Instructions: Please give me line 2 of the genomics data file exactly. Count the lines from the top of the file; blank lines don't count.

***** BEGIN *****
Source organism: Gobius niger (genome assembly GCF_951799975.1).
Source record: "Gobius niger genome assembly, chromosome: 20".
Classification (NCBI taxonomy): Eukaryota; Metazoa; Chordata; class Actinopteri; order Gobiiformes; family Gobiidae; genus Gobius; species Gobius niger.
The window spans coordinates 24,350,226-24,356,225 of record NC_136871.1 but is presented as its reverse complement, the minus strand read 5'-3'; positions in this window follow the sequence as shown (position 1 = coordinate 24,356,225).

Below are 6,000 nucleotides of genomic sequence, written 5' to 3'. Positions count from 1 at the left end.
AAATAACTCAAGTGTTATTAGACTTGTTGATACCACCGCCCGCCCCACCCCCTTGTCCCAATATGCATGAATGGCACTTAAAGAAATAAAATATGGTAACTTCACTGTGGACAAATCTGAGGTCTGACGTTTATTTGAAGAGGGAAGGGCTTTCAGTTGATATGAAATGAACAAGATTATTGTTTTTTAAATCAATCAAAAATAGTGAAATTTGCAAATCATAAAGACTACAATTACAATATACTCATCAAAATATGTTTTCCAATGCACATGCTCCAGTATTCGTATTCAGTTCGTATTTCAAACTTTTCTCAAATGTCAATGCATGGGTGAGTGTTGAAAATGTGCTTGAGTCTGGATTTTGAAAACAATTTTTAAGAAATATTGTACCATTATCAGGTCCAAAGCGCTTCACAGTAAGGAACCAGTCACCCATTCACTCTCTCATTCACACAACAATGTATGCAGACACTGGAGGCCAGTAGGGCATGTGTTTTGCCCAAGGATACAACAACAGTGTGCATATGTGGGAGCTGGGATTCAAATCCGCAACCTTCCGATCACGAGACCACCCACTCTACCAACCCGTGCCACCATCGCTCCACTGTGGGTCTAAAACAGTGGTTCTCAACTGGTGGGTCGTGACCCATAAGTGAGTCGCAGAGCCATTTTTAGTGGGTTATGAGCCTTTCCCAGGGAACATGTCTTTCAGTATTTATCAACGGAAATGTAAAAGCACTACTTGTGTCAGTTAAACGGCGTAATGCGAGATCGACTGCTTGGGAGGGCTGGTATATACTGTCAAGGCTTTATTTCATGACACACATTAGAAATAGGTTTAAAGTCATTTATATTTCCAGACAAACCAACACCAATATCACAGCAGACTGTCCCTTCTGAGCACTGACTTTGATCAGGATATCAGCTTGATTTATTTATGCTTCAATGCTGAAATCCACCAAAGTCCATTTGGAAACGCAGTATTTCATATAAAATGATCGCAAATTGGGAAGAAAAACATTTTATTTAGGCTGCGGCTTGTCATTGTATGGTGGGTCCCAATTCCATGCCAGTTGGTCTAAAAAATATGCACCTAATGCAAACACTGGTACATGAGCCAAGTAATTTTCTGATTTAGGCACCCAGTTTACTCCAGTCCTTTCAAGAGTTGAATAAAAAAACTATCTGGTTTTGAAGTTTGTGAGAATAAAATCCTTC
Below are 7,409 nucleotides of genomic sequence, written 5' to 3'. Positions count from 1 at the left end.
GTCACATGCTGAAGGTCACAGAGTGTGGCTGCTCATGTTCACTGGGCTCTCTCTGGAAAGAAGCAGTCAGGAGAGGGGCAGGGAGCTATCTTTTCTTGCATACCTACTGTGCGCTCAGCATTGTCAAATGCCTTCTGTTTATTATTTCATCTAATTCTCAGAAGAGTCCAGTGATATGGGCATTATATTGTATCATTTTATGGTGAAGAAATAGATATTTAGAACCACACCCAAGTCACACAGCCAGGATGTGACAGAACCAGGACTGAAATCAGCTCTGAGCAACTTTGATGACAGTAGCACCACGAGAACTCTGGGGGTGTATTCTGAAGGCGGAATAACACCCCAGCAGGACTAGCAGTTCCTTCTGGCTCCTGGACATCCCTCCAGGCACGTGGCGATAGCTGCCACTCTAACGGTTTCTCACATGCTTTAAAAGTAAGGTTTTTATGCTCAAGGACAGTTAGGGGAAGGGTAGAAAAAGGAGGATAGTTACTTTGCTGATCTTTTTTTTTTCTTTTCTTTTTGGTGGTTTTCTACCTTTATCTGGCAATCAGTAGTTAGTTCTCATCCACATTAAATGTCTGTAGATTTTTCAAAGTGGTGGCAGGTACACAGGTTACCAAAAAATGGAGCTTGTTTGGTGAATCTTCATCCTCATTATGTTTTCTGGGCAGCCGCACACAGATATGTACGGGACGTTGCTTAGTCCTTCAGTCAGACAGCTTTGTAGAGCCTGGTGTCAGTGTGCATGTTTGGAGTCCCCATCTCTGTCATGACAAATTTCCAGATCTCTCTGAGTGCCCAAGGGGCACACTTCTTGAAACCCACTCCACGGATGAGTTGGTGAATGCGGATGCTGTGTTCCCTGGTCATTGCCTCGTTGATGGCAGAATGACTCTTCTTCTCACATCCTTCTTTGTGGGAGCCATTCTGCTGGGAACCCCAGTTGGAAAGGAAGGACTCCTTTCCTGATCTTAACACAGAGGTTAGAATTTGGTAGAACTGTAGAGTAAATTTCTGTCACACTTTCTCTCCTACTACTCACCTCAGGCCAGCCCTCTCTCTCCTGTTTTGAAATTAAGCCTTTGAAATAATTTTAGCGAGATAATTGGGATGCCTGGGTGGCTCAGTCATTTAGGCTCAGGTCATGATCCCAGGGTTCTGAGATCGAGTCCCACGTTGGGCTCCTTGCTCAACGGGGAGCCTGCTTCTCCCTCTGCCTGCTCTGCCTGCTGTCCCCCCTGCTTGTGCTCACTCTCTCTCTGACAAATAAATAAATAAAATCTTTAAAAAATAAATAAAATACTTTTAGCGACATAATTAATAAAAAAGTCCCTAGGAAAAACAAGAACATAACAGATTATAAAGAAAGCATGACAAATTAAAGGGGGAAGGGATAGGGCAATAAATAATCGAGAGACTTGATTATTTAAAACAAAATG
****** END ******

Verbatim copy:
Source record: "Gobius niger genome assembly, chromosome: 20".